Study finds lack of racial diversity in cancer drug clinical trials

New research published in JAMA Oncology has found a lack of racial and ethnic diversity in clinical trials for cancer drugs. The study - conducted by researchers from UBC, the University of Texas MD Anderson Cancer Center, the Fred Hutchinson Cancer Center in Seattle and Baylor University in Texas - raises concerns about the effectiveness of cancer drugs in some patients, especially since genetic differences may affect how well a patient responds to a drug.

The researchers found that fewer than eight per cent of cancer drug trials reported participation from the four major races in the United States - white, Asian, black and Hispanic - between 2008 and 2018. Black and Hispanic patients were particularly underrepresented at 22 per cent and 44 per cent, respectively, considering their populations' incidence of cancer.

"Our findings show that the science might not be applicable to the population that's going to receive the medications," said the study's lead author, Dr. Jonathan Loree, assistant professor in the department of medicine, division of medical oncology. "If patients are going to be receiving the drug, we need to know that it's going to work for them with the same effectiveness that's seen in the trial."

Loree cited an example of a medication used to treat lung cancer that showed mediocre trial results in the global population, but exhibited incredible success with young women who had never smoked in a study in Asia due to a genetic mutation that's common in this population.

The researchers found that both reporting about race in trials and enrolment rates had changed minimally over the decade.

For this study, Loree and colleagues reviewed all reported trials supporting U.S. Food and Drug Administration (FDA) oncology drug approvals granted between July 2008 and June 2018. They scrutinized 230 trials with a total of 112,293 participants. They calculated the U.S. population-based cancer estimates by race using National Cancer Institute and U.S. Census data.

Although the researchers used U.S. data, Loree said the findings are relevant in Canada, as well. Pharmaceutical companies typically apply for drug approvals through the FDA first, because it serves the largest market, and then submit to the European Medicines Agency and Health Canada. The trials considered in the approvals are usually the same.

"One thing particularly relevant to the Canadian context is that we weren't able to analyze the participation of Native Americans in trials because there were only 13 patients reported out of a total of 112,000 participants," Loree said. "That's shocking and definitely shows an area where improvement is needed."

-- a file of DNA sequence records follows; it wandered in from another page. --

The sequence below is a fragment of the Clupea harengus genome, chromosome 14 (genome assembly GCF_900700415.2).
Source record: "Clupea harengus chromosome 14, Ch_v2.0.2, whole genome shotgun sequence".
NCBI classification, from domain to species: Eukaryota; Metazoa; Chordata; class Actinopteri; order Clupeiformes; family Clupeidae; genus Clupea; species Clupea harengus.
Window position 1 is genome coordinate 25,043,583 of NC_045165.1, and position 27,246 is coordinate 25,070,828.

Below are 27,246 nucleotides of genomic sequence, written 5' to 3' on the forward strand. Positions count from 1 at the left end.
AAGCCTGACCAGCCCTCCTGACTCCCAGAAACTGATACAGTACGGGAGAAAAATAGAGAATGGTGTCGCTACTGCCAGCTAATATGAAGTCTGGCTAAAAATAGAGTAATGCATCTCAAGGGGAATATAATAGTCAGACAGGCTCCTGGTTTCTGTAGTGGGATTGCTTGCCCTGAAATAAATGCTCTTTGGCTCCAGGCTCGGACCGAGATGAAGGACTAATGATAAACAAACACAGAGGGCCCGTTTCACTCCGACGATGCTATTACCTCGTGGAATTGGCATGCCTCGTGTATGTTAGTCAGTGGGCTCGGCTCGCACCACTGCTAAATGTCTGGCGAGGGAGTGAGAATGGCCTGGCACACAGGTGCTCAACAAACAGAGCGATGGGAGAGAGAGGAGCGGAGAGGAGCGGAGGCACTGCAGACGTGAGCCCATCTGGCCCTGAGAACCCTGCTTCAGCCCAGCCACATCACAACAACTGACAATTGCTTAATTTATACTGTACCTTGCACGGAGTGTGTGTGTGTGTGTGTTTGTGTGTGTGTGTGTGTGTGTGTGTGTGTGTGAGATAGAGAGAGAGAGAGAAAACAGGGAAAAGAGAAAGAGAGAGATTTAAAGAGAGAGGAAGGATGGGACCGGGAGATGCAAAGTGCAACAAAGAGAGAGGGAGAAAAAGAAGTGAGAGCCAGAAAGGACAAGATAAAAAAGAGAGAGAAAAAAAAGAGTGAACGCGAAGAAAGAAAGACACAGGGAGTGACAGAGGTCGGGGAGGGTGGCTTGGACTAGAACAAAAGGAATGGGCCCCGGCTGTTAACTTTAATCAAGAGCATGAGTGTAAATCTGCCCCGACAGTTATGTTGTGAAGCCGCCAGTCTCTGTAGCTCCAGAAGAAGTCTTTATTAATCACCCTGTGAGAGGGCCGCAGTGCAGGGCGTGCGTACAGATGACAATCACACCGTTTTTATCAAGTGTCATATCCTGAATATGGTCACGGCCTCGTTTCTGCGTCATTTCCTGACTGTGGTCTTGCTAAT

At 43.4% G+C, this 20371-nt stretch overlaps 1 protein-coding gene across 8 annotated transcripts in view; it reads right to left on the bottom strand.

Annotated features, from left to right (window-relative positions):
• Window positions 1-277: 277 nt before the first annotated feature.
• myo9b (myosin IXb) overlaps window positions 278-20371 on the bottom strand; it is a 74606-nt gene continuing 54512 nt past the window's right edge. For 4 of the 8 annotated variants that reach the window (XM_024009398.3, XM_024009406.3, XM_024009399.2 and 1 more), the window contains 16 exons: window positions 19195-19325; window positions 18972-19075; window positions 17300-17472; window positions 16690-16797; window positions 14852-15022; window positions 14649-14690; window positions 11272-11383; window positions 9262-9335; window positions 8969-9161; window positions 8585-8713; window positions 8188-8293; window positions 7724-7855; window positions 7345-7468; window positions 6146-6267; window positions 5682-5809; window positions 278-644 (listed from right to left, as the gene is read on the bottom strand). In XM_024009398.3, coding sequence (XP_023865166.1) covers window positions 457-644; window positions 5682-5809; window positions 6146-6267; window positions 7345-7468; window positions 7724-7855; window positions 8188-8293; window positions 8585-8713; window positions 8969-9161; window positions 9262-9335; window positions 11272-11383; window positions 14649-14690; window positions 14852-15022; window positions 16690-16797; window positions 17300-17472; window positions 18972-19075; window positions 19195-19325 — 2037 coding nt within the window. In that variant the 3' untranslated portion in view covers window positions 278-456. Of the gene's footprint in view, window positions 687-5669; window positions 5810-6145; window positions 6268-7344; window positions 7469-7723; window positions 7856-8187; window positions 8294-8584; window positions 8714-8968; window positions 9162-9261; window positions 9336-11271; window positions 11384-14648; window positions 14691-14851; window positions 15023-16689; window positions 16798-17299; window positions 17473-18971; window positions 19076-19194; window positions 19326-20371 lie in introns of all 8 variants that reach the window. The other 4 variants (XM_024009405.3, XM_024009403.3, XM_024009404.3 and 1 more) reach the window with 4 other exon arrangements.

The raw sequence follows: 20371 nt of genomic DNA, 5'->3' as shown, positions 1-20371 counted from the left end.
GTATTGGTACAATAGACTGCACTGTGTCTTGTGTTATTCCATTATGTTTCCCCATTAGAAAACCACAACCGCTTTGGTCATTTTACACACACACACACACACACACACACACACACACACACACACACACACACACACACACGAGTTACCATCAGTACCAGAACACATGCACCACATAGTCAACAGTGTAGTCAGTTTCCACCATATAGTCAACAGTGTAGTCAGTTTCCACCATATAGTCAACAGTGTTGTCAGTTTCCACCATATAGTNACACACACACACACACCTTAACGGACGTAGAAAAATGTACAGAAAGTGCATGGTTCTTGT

The researchers are now looking at whether clinical trials represent the same gender ratio as the general population to ensure the drugs are effective in all people.

Jonathan M Loree, Seerat Anand, Arvind Dasari, Joseph M Unger, Anirudh Gothwal, Lee M Ellis, Gauri Varadhachary, Scott Kopetz, Michael J Overman, Kanwal Raghav.
Disparity of Race Reporting and Representation in Clinical Trials Leading to Cancer Drug Approvals From 2008 to 2018.
JAMA Oncol. Published online August 15, 2019. doi: 10.1001/jamaoncol.2019.1870.

Most Popular Now

Roche's COVID-19 antibody test receives FDA Emerge…

Roche (SIX: RO, ROG; OTCQX: RHHBY) announced that the U.S. Food and Drug Administration (FDA) has issued an Emergency Use Authorization (EUA) (1) for its new Elecsys® Ant...

Pfizer and BioNTech dose first participants in the…

Pfizer Inc. (NYSE: PFE) and BioNTech SE (Nasdaq: BNTX) announced that the first participants have been dosed in the U.S. in the Phase 1/2 clinical trial for the BNT162 va...

Johnson & Johnson announces collaboration to e…

Johnson & Johnson (the Company) (NYSE: JNJ) announced a collaboration between the Janssen Pharmaceutical Companies of Johnson & Johnson and Emergent BioSolutions, Inc. to...

Researchers urge clinical trial of blood pressure …

Researchers in the Ludwig Center at the Johns Hopkins Kimmel Cancer Center report they have identified a drug treatment that could - if given early enough - potentially r...

Official COVID-19 deaths underestimate the full im…

According to a study by Charité - Universitätsmedizin Berlin, the northern Italian city of Nembro recorded more deaths during March 2020 than between January and December...

Local climate unlikely to drive the early COVID-19…

Local variations in climate are not likely to dominate the first wave of the COVID-19 pandemic, according to a Princeton University study published May 18 in the journal ...

Early indicators of vaccine efficacy

Ludwig-Maximilians-Universität (LMU) in Munich researchers have shown that a specific class of immune cells in the blood induced by vaccination is an earlier indicator of...

Arthritis drug may improve respiratory function in…

A small study in Greece found that the clinically approved anti-inflammatory drug anakinra, used to treat rheumatoid arthritis, improved respiratory function in patients ...

AstraZeneca advances response to global COVID-19 c…

AstraZeneca is advancing its ongoing response to address the unprecedented challenges of COVID-19, collaborating with a number of countries and multilateral organisations...

Frankfurt researchers discover potential targets f…

A team of biochemists and virologists at Goethe University and the Frankfurt University Hospital were able to observe how human cells change upon infection with SARS-CoV-...

Antibody neutralizes SARS and COVID-19 coronavirus…

An antibody first identified in a blood sample from a patient who recovered from Severe Acute Respiratory Syndrome in 2003 inhibits related coronaviruses, including the c...

Vitamin D linked to low virus death rate

A new study has found an association between low average levels of vitamin D and high numbers of COVID-19 cases and mortality rates across 20 European countries. The r...